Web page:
Lia Valero
Colombia -
March 08, 2023

Migration is a big word

In 2021, Lia Valero joined Semillero Migrante, a training space for visual storytellers around the phenomenon of migration. There, the Colombian photographer decided to tell a personal story: the migration of her mother, who has been living between Spain and Portugal for 30 years. The project is titled Desterrarse and talks about the moments of farewell between a migrant woman and her daughter.

By Marcela Vallejo

Esperanza left the country for the first time when her daughter, photographer Lía Valero, was seven years old. A year later, Esperanza returned to Colombia and took her daughter to Spain, where they lived for four years, the time it took her mother to earn a doctorate in education. Then they returned to their country of origin, and a few years later, when Lía was beginning her university studies, her mother decided to emigrate again; she felt that outside Colombia, she had more opportunities for personal growth and to live with more peace of mind. Since then, Esperanza has spent long periods of time between Spain and Portugal.

That was the story Lia decided to tell when she joined the Semillero Migrante (Migrant Seedbed) in 2021. The Semillero is a training program for visual storytellers in Colombian territory who work on themes related to migration. In 2021 the first cycle began with eight photographers accompanied and directed by artists such as Fabiola Ferrero, Támara Merino, Juanita Escobar, Óscar Castillo, and Fabio Cuttica.

Initially, Lia thought of working around a migration story based on an environmental conflict. Her work as a photographer has been related to the environment, environmental leaders, and conflicts associated with water, mining, or species trafficking. But little by little, she realized that she herself had lived a migration story. “The story between my mother and me has been marked by that: pulling up the root to plant it again in a foreign land.” Lía decided to tell that process in her photographic series Desterrarse.

She took advantage of the fact that her mother was going to spend some time in Colombia so she could develop the project and talk about a subject they had never dealt with together before. Lia had a traditional and classic documentary vision. She had started her project with images in which she accompanied her mother in her daily activities. The tutor who accompanied her during the process was the Chilean Támara Merino, and she guided her to explore a more intimate and poetic language.
This led to a series of games with light “from that search for nostalgia, to convey feelings.” This exploration also led her to review the family archives in search of photographs that not only transported her to other times but also allowed her to play with other languages. Thus, she intervened in some of the images with earth, thinking about the idea of exile.
The process allowed Lia to understand her mother’s way of seeing the migration, for whom “migration is a very big word,” so much so that Esperanza says she feels like she is dying every time she leaves, returns, and starts over again. The photographer knows that her mother’s migration was not forced and that the ways in which she has left imply a series of privileges. But she also knows that migrating is difficult.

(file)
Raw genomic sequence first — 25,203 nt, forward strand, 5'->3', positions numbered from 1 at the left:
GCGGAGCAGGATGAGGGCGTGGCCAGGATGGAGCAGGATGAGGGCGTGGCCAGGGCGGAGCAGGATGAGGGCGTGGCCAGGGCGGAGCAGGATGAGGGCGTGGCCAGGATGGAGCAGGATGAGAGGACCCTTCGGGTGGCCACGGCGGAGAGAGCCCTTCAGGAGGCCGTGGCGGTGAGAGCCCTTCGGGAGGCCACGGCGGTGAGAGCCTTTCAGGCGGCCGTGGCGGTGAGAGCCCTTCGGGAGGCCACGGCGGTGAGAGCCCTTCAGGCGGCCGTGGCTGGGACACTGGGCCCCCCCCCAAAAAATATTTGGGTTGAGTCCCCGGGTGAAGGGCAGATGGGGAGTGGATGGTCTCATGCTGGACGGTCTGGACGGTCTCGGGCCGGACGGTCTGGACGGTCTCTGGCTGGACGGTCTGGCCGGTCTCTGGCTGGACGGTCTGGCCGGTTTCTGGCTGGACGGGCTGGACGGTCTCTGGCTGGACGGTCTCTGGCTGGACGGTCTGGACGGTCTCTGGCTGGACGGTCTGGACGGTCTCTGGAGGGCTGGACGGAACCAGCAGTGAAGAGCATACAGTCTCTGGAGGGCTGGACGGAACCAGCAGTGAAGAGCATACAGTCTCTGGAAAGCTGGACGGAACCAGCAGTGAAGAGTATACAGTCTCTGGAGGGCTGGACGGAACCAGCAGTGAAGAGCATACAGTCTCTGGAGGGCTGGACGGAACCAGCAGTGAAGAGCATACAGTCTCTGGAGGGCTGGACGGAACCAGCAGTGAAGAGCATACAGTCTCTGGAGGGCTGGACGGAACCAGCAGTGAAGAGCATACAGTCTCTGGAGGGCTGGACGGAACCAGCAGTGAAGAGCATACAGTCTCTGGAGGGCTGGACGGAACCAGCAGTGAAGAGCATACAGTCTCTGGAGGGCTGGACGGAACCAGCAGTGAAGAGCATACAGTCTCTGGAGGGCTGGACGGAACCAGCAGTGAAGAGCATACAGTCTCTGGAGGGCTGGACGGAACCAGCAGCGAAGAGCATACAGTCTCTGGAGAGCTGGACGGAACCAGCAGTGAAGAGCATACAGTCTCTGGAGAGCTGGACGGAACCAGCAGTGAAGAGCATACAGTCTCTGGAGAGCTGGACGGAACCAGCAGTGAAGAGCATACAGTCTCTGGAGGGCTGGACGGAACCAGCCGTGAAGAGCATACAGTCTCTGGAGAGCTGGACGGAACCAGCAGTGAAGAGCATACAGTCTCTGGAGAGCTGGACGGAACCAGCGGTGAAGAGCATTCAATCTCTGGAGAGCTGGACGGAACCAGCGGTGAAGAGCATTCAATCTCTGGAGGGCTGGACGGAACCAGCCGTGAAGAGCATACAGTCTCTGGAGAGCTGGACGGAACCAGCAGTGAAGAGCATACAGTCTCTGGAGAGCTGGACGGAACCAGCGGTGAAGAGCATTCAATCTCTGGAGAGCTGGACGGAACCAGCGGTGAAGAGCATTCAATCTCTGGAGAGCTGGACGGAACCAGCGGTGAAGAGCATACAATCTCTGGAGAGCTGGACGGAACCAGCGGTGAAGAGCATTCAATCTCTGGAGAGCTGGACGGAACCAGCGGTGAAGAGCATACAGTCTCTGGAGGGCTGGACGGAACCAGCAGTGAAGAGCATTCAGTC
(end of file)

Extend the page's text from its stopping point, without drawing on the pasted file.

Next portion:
“It is to get rid of the idea that those who leave for Europe live happy because it is not exactly like that. So, it is a very hard process. It is, as she also says, almost like being born again. It implies letting go of your identity and mourning.” Migrating implies a loss of status and a separation from the support and care network, and that implies profound loneliness. When you migrate, you need to insert yourself back into a legal, bureaucratic, and cultural system, which can create a sense of great uncertainty.

Migration is a big word because it goes beyond crossing a border. It is a process that goes through the body and transforms people. Lia is very impacted by how her mom explains it. 

“You have to put everything, your knowledge, what you already knew how to do, what constitutes you and your identity in a little box and close that box for a while because the next process is that you have to absorb everything new that is around you. For a while, that box is kind of put away because you start to build a new identity. It does not necessarily mean that you are a different person and that nothing you brought with you is useful, but in the process of migrating, there are also many cultural shocks, so the whole process of adaptation involves mourning and answering many questions about how, where, with whom, for what purpose. And to begin to understand how one can build that new life.”

The project was a seed that has been sprouting and sprouting branches. Now, Lia Valero has been exploring her own life as a migrant in Europe, facing the situation of speaking another language and understanding another cultural world. “Now I’m doing a project about my own experience as a migrant, which is like the other side of the story. In Desterrarse, I was also moved by the idea of telling what it means for those who stay but not from the perspective of those who leave. Now it’s a little bit the other side of the story.”